Newfoundland/Labrador and Nova Scotia (two of Canada’s 4 Maritime provinces) scored big in the Canadian handout sweepstakes this past week.
Premier Williams of Newfoundland/Labrador complained bitterly about losing his province’s Canadian welfare check, in spite of Newfoundland/Labrador’s enormous new energy (oil) revenues, to the point that he ordered all Canadian flags to be taken down from provincial buildings until the continuance of his province’s welfare checks were guaranteed.
And it worked!
But not just for Newfoundland/Labrador, but also for Nova Scotia which has huge natural gas deposits. So on Valentine’s Day, Prime Minister Paul Martin signed the agreement with Newfoundland/Labrador and Nova Scotia to keep them on national welfare in spite of their energy wealth.
The smiles of the two provincial Premiers and Canada’s Prime minister were radiant. And why shouldn’t they be, since this deal will probably buy all of them votes?
But I’m not happy. The money Prime Minister Paul Martin is so fast and loose with belongs partly to me. It’s money his federal government took out of my pocket so he can play the part of “Daddy Big Bucks”.
Every province in Canada with the exception of Ontario (where I live) and Alberta are broke. Soon, British Columbia will once again be in the black. Otherwise though, when the 4 Maritime Provinces, Saskatchewan, Manitoba and Quebec are screaming for their welfare, it’s not Ottawa putting up the money, it’s Ontario and Alberta.
I’ve yet to hear any of Canada’s welfare provinces say thank you to either Ontario or Alberta. And more remarkable, neither Ontario nor Alberta have serious political clout in proportion to our wealth and economic support for the rest of Canada.
Quebec, the biggest welfare recipient in Canada twists Ottawa around its little finger as it rakes in Ontario’s and Alberta’s money. But more than that, Ontario and Alberta give the money with barely a whimper.
Well I’m whimpering. I moved to Ontario from Quebec 4 ½ years ago to get away from super high taxes and a welfare attitude where unions and bureaucrats rule the roost with the money of other provinces.
And now that I’m in Ontario, it burns me to no end that a substantial portion of my income, which should go to better social services, roads and LESS TAXES in Ontario, goes to welfare provinces in Canada without the good manners to even say thank you.
It also pisses me off that Paul Martin beams as he writes the provincial welfare checks with my money. And it is incredibly telling that the charity recipients take photo opportunities while they accept our charity.
You would think that someone on the “dole” would be somewhat ashamed to be seen taking the welfare. But not Canada’s Premiers. No siree-Bob. Being on welfare seems to be part of the Canadian way, from the youngest and poorest amongst us, all the way up to our provincial leaders.
Canada is a dysfunctional country that has turned the concept of self-respect and self reliance on it’s ear.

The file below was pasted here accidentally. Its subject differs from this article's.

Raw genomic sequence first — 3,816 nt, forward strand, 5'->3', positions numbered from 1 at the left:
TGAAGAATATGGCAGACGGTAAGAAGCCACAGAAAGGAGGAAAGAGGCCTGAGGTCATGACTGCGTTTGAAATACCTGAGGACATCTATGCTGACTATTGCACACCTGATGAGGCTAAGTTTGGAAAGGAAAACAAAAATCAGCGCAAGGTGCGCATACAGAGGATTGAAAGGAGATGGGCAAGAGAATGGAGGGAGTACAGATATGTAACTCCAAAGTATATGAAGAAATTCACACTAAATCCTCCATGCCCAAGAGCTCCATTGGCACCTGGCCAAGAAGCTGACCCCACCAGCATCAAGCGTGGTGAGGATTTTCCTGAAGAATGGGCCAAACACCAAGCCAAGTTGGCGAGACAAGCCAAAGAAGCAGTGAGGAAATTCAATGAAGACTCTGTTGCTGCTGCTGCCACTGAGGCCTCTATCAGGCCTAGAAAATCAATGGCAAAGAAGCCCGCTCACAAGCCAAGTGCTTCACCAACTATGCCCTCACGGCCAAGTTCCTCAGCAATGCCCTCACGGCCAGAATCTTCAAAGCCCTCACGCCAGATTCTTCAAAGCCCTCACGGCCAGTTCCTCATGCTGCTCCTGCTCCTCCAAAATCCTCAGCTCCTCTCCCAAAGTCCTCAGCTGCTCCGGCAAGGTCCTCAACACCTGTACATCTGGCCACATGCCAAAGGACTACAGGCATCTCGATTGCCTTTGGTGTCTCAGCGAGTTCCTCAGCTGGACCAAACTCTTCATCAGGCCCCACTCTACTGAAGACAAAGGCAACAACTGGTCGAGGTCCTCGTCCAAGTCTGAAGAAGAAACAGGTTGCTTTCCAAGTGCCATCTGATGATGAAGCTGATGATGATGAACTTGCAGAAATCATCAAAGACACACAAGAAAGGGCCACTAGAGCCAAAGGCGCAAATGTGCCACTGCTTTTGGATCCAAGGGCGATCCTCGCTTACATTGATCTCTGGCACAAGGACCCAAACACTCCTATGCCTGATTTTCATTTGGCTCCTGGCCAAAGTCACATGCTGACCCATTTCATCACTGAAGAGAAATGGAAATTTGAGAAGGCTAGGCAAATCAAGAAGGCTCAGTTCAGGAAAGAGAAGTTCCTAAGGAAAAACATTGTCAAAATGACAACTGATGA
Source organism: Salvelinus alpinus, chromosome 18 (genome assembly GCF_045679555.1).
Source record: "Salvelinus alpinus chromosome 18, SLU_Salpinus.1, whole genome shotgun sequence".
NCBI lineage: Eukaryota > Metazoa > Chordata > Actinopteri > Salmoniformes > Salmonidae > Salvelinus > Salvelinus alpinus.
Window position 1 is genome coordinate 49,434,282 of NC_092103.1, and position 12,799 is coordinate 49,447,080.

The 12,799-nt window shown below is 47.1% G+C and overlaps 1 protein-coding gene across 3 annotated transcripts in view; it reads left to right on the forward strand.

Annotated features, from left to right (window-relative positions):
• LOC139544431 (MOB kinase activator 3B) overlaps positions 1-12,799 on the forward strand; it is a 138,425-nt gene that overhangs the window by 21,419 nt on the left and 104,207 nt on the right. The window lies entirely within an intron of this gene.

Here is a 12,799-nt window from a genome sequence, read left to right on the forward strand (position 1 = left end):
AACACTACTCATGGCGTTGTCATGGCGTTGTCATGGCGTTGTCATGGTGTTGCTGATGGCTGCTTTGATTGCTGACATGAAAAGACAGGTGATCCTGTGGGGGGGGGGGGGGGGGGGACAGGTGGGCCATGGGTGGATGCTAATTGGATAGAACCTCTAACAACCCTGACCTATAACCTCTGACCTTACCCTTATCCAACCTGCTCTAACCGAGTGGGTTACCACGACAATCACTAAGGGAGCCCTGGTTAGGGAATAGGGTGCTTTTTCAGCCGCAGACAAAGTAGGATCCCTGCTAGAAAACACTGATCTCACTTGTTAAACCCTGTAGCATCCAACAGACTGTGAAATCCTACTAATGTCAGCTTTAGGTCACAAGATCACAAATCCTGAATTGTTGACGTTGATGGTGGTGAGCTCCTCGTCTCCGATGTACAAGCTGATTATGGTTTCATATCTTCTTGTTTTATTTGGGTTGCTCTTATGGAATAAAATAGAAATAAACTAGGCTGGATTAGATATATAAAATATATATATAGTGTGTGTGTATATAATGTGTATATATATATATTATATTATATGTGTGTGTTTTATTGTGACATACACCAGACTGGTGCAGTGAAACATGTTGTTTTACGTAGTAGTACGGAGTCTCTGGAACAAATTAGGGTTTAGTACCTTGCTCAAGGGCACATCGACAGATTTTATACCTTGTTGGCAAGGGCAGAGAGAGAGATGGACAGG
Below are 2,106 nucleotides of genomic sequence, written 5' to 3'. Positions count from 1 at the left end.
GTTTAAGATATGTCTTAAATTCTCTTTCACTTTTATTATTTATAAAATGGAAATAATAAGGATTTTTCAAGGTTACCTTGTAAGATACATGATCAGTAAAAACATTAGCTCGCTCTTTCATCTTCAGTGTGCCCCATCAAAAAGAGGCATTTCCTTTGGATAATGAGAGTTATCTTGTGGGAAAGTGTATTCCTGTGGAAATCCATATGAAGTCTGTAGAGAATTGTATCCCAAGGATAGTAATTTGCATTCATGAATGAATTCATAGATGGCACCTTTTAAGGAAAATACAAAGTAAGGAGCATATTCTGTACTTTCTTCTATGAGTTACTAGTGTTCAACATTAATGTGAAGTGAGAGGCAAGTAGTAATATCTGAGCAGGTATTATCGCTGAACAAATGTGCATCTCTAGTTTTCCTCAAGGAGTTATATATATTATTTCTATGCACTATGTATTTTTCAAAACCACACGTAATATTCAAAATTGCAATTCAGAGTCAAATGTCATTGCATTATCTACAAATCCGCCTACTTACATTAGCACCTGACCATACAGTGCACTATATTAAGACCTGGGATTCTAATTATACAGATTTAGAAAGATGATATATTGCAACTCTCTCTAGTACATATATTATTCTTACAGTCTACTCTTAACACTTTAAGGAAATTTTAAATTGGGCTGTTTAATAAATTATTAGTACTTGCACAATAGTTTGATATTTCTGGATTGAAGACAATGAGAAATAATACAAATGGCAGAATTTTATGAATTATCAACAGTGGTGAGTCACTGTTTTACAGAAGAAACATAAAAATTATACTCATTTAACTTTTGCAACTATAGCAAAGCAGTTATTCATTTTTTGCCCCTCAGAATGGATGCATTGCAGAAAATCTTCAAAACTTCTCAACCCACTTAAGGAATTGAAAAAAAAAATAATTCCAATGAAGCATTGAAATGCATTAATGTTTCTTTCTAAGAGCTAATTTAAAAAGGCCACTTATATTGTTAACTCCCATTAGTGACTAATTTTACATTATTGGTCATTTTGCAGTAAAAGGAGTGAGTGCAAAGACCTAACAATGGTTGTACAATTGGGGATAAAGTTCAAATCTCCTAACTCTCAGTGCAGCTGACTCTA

When I was young, my parents were really poor. There were many a day when breakfast was oatmeal, lunch was akin to Kraft dinner and supper was cheap hamburger meat and potatoes.
New clothing to me and my older sister were hand-me-downs without holes or stains from cousins. My bicycle was a concoction of parts put together from other bicycles. And summer camp was what we made of it playing in the back-alley-ways of our poor Outremont community.
As poor as we were, we never went looking for a handout. And we never took charity. As a matter of fact, it was my mother and father who would give to people whom they thought were poor. And as little as there sometimes was in the refrigerator, there was always enough for another mouth.
We were poor. But that was our problem. And it was something we dealt with ourselves. And it was something we never advertised. It was a part of our life we kept at home. It was nothing to be proud or ashamed of. It was just the way it was.
Through hard work and entrepreneurship, my parents elevated their financial position to become members of the middle class. They bought a car, an inexpensive but brand new home in Chomedey Laval, and all the other trappings associated with middle income success. Nonetheless, it was always tough, and my parents lived between paychecks.
For them, there were never RRSP’s, RIF’s, Stocks, Bonds, Securities or even whole life insurance. They got by as best they could while raising three children without ever putting their hand out for charity.
When my folks died, some of their friends and neighbors approached me and suggested that my sisters and I must have made a lot of money from their legacy.
What we got from the legacy of my parents was personal pride and respect.
They didn’t know what my parents had or didn’t have. But they assumed that my parents had plenty because we appeared to live well, and they never complained to anyone.
It’s really too bad that this type of pride isn’t part of any of our many governments.